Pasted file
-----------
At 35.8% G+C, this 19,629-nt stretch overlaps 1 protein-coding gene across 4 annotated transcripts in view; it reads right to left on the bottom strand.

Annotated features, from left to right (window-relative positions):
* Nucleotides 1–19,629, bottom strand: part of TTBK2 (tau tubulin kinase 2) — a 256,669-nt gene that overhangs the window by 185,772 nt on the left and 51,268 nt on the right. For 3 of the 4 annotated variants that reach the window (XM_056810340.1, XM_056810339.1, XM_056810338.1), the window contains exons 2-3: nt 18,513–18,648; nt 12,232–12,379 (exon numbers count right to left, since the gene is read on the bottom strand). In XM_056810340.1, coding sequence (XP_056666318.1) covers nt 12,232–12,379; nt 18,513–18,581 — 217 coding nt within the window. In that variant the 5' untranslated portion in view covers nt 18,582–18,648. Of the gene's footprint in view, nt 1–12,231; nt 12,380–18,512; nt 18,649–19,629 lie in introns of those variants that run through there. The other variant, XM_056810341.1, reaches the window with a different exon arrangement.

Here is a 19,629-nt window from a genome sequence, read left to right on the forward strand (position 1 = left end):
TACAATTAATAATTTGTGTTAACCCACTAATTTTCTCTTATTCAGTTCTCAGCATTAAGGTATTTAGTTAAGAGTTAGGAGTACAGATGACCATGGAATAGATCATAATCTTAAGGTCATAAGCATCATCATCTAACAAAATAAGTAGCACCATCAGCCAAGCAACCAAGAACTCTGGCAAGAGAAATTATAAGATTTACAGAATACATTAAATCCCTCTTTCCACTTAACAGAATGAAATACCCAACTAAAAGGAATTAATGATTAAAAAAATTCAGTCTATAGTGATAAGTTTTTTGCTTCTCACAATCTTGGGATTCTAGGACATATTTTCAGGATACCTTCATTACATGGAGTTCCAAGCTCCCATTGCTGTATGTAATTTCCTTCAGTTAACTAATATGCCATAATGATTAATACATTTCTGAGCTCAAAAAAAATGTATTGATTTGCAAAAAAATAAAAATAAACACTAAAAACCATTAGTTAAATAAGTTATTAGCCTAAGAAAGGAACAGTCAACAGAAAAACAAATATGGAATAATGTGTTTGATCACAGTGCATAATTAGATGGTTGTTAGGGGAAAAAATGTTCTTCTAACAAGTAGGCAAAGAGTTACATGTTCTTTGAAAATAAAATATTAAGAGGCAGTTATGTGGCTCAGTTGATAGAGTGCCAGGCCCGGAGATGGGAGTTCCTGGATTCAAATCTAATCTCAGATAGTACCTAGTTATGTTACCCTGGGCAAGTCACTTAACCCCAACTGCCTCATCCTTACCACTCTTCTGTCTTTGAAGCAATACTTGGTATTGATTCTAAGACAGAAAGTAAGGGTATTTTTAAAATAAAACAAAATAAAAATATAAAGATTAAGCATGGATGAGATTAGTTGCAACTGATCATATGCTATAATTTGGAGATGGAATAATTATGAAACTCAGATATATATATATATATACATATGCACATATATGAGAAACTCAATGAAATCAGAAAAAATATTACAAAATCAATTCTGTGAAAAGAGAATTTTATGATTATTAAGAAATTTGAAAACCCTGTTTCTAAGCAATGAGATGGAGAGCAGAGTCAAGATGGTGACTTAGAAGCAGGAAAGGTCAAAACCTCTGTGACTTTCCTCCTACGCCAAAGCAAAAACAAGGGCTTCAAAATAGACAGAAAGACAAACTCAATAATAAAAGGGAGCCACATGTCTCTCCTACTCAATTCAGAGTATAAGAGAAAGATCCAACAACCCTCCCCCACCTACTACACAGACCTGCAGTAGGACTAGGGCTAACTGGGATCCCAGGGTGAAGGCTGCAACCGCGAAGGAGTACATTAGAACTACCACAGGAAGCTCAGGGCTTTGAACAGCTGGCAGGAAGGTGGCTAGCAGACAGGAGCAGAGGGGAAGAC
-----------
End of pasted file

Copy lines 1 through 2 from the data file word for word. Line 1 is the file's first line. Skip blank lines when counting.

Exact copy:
At 35.8% G+C, this 19,629-nt stretch overlaps 1 protein-coding gene across 4 annotated transcripts in view; it reads right to left on the bottom strand.

Annotated features, from left to right (window-relative positions):